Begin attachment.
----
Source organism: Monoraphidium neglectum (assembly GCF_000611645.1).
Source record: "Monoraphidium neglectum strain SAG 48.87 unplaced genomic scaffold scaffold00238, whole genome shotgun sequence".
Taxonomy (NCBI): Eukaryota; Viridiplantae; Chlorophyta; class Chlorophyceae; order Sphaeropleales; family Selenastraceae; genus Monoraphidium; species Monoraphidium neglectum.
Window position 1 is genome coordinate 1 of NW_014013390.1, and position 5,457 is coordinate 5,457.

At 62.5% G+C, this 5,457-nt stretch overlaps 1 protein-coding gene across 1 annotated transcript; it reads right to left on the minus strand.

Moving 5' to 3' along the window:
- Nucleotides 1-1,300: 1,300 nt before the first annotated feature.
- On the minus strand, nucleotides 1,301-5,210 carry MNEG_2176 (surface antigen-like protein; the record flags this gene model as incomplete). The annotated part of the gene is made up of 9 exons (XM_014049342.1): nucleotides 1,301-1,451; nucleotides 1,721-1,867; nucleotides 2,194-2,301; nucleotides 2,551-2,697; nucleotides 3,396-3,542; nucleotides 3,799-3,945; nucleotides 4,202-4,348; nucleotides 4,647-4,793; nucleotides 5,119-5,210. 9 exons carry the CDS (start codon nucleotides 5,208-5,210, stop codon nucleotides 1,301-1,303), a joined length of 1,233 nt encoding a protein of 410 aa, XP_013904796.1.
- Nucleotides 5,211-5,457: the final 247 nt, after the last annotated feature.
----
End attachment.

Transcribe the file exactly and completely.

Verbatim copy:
Source organism: Monoraphidium neglectum (assembly GCF_000611645.1).
Source record: "Monoraphidium neglectum strain SAG 48.87 unplaced genomic scaffold scaffold00238, whole genome shotgun sequence".
Taxonomy (NCBI): Eukaryota; Viridiplantae; Chlorophyta; class Chlorophyceae; order Sphaeropleales; family Selenastraceae; genus Monoraphidium; species Monoraphidium neglectum.
Window position 1 is genome coordinate 1 of NW_014013390.1, and position 5,457 is coordinate 5,457.

At 62.5% G+C, this 5,457-nt stretch overlaps 1 protein-coding gene across 1 annotated transcript; it reads right to left on the minus strand.

Moving 5' to 3' along the window:
- Nucleotides 1-1,300: 1,300 nt before the first annotated feature.
- On the minus strand, nucleotides 1,301-5,210 carry MNEG_2176 (surface antigen-like protein; the record flags this gene model as incomplete). The annotated part of the gene is made up of 9 exons (XM_014049342.1): nucleotides 1,301-1,451; nucleotides 1,721-1,867; nucleotides 2,194-2,301; nucleotides 2,551-2,697; nucleotides 3,396-3,542; nucleotides 3,799-3,945; nucleotides 4,202-4,348; nucleotides 4,647-4,793; nucleotides 5,119-5,210. 9 exons carry the CDS (start codon nucleotides 5,208-5,210, stop codon nucleotides 1,301-1,303), a joined length of 1,233 nt encoding a protein of 410 aa, XP_013904796.1.
- Nucleotides 5,211-5,457: the final 247 nt, after the last annotated feature.